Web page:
“Genocide is public,” said renowned Holocaust researcher and human rights activist Father Patrick Desbois, who reflected on his experiences in documenting long-hidden Nazi atrocities, during the Farash Lecture at Hobart and William Smith. “It’s not secret – it happens in the middle of daylight. Children go to school. People don’t change their lives.”
In his lecture, “Holocaust by Bullets,” Desbois recalled the thousands of first person interviews he conducted and the discovery of several previously unknown mass graves, as he shared the findings of his ongoing investigation of the war crimes committed by Nazi death squads in Eastern Europe.
A Roman Catholic priest and consultant to the Vatican, Desbois is a founder and president of Yahad-In Unum (YIU), a global humanitarian organization based in France that is dedicated to identifying and commemorating the sites of Jewish and Roma mass executions in Eastern Europe during World War II. Desbois and his colleagues hope “to find corroborative evidence, prove the victims were Jews, prove the perpetrators were German, prove that it was during the war,” he said during his lecture, noting the difficultly of the process, especially as the witnesses they interview are nearing the twilight of their lives.
Over the past decade however, his work through YIU, which is committed to “learning from the past and educating in the present, [to] ensure that mass killing will never again be a silent crime,” has been recognized through numerous awards and publicly commended across France and throughout the world.
Desbois’s religious background, he said, taught him “to work with humanity as it is,” which helped him cope with the horrors unearthed through his work with YIU. “You help people to grow to the extent they are able to grow, otherwise you are accepting only the people you like.”
“Perhaps one day you will go to Auschwitz, or to Cambodia, or Rwanda, or Iraq,” he told the audience. “The question that we have to ask: who am I?”
In his introduction of Desbois, President Mark D. Gearan said the Colleges were “honored to have with us one of the world’s leading Holocaust researchers and human rights activists, an international leader in advancing Catholic-Jewish relations and fighting anti-Semitism.”
The timing of Desbois’ lecture coincided with the visit to the United States by Pope Francis. “In addressing the refugee crisis [in the Middle East and Europe] I was struck by what the Pope said,” Gearan reflected. Quoting the Pope’s speech to a joint session of Congress, Gearan said, “‘We must not be taken aback by their numbers, but rather view them as persons, seeing their faces and listening to their stories, trying to respond as best we can to their situation … to respond in a way that is wholly human, just and fraternal.'”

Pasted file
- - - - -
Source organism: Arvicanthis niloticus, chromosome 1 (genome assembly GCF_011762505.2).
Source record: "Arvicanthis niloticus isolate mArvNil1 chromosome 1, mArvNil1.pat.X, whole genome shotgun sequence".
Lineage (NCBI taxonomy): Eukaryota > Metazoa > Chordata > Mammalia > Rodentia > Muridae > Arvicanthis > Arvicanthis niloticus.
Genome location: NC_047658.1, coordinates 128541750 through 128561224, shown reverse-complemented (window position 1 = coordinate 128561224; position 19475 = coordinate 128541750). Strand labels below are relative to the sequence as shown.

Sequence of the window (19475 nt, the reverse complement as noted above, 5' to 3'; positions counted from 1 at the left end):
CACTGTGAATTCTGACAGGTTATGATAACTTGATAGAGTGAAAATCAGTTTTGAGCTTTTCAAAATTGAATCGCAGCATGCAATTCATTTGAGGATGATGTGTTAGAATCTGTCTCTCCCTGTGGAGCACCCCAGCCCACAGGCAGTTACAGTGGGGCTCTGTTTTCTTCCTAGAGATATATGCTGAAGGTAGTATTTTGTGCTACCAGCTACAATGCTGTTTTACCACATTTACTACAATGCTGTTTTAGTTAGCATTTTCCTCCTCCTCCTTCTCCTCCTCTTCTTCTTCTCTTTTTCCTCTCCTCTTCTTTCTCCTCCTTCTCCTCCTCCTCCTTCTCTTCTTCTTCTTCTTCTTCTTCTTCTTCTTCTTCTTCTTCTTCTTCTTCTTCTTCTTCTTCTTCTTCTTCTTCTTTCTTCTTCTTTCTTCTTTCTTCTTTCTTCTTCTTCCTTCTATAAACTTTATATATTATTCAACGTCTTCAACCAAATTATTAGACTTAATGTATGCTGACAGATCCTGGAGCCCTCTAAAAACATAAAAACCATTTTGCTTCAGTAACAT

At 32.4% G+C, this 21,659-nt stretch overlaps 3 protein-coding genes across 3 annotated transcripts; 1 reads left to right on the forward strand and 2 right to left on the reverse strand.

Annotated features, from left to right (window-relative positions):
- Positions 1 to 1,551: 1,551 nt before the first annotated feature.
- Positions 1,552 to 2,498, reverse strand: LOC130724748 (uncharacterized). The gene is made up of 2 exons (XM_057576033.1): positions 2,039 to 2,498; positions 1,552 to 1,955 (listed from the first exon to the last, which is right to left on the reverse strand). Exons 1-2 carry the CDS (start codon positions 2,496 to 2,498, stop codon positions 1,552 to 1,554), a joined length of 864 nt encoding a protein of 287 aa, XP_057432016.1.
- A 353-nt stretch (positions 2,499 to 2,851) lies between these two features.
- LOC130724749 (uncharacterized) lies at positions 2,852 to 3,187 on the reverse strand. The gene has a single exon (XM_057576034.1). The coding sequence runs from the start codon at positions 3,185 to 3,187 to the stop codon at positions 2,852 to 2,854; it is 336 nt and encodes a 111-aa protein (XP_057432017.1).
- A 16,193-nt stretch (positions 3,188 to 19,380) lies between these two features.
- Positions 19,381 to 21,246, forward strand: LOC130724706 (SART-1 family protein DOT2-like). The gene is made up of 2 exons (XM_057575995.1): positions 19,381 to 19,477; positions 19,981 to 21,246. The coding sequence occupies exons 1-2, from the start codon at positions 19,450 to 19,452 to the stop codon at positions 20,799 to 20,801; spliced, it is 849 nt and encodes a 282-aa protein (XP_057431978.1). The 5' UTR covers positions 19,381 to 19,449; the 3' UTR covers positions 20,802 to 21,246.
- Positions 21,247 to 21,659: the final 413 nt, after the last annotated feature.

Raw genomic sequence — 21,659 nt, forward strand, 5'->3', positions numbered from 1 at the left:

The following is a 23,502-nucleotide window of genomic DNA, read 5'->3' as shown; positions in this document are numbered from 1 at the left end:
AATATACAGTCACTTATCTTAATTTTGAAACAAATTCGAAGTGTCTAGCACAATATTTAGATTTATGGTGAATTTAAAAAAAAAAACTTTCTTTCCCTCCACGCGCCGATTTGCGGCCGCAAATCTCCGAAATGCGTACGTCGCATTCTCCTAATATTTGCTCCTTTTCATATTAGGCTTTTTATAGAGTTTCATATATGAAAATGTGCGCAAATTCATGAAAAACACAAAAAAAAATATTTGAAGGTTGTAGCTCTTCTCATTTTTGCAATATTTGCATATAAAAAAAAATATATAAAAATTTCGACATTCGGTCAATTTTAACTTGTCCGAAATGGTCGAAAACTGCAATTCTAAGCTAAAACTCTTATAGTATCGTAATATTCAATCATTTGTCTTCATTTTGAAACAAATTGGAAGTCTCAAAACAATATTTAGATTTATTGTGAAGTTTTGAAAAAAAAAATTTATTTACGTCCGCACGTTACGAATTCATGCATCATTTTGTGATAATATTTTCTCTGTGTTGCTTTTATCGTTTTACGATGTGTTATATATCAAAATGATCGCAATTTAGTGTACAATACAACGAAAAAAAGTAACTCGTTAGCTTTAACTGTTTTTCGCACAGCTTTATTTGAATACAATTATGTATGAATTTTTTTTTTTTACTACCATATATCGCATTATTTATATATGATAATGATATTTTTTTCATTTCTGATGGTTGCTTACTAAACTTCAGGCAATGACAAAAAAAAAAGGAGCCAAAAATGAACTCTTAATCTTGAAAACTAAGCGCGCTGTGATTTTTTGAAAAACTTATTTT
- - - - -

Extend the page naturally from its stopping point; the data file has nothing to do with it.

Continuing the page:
Looking forward, Desbois said he is “full of hope because I see everywhere, in every country, a new generation who doesn’t think they will spend all their lives with this massive violence, and who try to know what to do. People who realize genocide is a disease in humanity and want to understand how it works, how to cure it, or it will kill you. I am full of hope, but with eyes open.”
During his visit to the region, Desbois also participated as a distinguished guest lecturer in a Reader’s College course hosted by HWS and Nazareth College in Rochester, N.Y.
Desbois also serves as an adjunct professor with the Program for Jewish Civilization at Georgetown University. Throughout his extensive career, Desbois has been recognized for his work, including as the recipient of the LBJ Moral Courage Award from the Holocaust Museum Houston. In 2008, he earned the National Jewish Book Award for his work, “The Holocaust by Bullets.” Other accolades include the Medal of Valor by the Simon Wiesenthal Center, the Humanitarian Award of the U.S. Holocaust Museum, and several honorary degrees.
As an invited Farash Scholar, his visit to HWS was sponsored by both the Max and Marian Farash Community Lecture series and the Colleges’ annual Human Rights and Genocide Symposium.
The Max and Marian Farash Charitable Foundation is a nonprofit based in Rochester, N.Y., which values education and entrepreneurship, and has deep consideration for civic and religious communities. Through its efforts, grants are made available to nonprofits in Monroe and Ontario counties, half of which are for projects and programs with ties to Jewish life.
Now in its 16th year, the Human Rights and Genocide Symposium was initiated and has been sustained by generous grants from Dr. Edward Franks ’72. The Symposium seeks to improve understanding of all life-annihilation processes present in our world and to help participants learn more about the circumstances in which genocide is perpetrated.